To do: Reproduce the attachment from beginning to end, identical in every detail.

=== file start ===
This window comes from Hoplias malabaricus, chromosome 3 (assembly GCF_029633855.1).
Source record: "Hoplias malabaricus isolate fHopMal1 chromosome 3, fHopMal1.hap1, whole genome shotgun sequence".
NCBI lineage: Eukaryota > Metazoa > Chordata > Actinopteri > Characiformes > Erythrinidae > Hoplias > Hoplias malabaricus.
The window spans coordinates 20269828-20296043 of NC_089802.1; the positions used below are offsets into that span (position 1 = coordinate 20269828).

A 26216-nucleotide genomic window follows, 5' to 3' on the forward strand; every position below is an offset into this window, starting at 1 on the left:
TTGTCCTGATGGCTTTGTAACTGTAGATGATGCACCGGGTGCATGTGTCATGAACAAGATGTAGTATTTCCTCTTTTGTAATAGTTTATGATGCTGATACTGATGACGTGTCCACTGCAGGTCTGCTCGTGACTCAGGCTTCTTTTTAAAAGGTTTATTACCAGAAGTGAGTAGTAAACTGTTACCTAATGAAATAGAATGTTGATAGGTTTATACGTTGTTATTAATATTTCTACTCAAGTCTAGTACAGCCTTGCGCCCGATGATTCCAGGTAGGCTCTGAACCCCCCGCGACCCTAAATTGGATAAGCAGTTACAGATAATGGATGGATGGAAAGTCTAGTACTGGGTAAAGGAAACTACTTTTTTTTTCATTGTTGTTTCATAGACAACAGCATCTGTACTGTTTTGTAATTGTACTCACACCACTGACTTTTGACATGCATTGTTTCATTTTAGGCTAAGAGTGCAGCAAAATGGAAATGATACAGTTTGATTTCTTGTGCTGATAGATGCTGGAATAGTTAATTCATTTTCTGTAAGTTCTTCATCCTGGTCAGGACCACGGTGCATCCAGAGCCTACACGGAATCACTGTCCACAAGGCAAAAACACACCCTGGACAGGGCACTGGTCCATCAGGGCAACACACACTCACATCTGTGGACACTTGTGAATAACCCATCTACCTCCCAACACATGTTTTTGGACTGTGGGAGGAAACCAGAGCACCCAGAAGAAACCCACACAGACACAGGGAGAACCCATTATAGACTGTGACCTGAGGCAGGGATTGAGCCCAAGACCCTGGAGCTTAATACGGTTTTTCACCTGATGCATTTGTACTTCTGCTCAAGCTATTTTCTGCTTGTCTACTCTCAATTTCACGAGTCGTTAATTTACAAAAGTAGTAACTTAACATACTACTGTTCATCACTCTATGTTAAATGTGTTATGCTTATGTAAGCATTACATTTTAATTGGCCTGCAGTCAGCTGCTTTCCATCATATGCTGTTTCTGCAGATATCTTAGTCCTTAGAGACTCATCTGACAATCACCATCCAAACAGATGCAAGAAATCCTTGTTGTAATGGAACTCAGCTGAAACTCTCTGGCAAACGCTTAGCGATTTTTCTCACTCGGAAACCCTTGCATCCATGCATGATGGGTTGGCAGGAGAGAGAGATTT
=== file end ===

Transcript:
This window comes from Hoplias malabaricus, chromosome 3 (assembly GCF_029633855.1).
Source record: "Hoplias malabaricus isolate fHopMal1 chromosome 3, fHopMal1.hap1, whole genome shotgun sequence".
NCBI lineage: Eukaryota > Metazoa > Chordata > Actinopteri > Characiformes > Erythrinidae > Hoplias > Hoplias malabaricus.
The window spans coordinates 20269828-20296043 of NC_089802.1; the positions used below are offsets into that span (position 1 = coordinate 20269828).

A 26216-nucleotide genomic window follows, 5' to 3' on the forward strand; every position below is an offset into this window, starting at 1 on the left:
TTGTCCTGATGGCTTTGTAACTGTAGATGATGCACCGGGTGCATGTGTCATGAACAAGATGTAGTATTTCCTCTTTTGTAATAGTTTATGATGCTGATACTGATGACGTGTCCACTGCAGGTCTGCTCGTGACTCAGGCTTCTTTTTAAAAGGTTTATTACCAGAAGTGAGTAGTAAACTGTTACCTAATGAAATAGAATGTTGATAGGTTTATACGTTGTTATTAATATTTCTACTCAAGTCTAGTACAGCCTTGCGCCCGATGATTCCAGGTAGGCTCTGAACCCCCCGCGACCCTAAATTGGATAAGCAGTTACAGATAATGGATGGATGGAAAGTCTAGTACTGGGTAAAGGAAACTACTTTTTTTTTCATTGTTGTTTCATAGACAACAGCATCTGTACTGTTTTGTAATTGTACTCACACCACTGACTTTTGACATGCATTGTTTCATTTTAGGCTAAGAGTGCAGCAAAATGGAAATGATACAGTTTGATTTCTTGTGCTGATAGATGCTGGAATAGTTAATTCATTTTCTGTAAGTTCTTCATCCTGGTCAGGACCACGGTGCATCCAGAGCCTACACGGAATCACTGTCCACAAGGCAAAAACACACCCTGGACAGGGCACTGGTCCATCAGGGCAACACACACTCACATCTGTGGACACTTGTGAATAACCCATCTACCTCCCAACACATGTTTTTGGACTGTGGGAGGAAACCAGAGCACCCAGAAGAAACCCACACAGACACAGGGAGAACCCATTATAGACTGTGACCTGAGGCAGGGATTGAGCCCAAGACCCTGGAGCTTAATACGGTTTTTCACCTGATGCATTTGTACTTCTGCTCAAGCTATTTTCTGCTTGTCTACTCTCAATTTCACGAGTCGTTAATTTACAAAAGTAGTAACTTAACATACTACTGTTCATCACTCTATGTTAAATGTGTTATGCTTATGTAAGCATTACATTTTAATTGGCCTGCAGTCAGCTGCTTTCCATCATATGCTGTTTCTGCAGATATCTTAGTCCTTAGAGACTCATCTGACAATCACCATCCAAACAGATGCAAGAAATCCTTGTTGTAATGGAACTCAGCTGAAACTCTCTGGCAAACGCTTAGCGATTTTTCTCACTCGGAAACCCTTGCATCCATGCATGATGGGTTGGCAGGAGAGAGAGATTT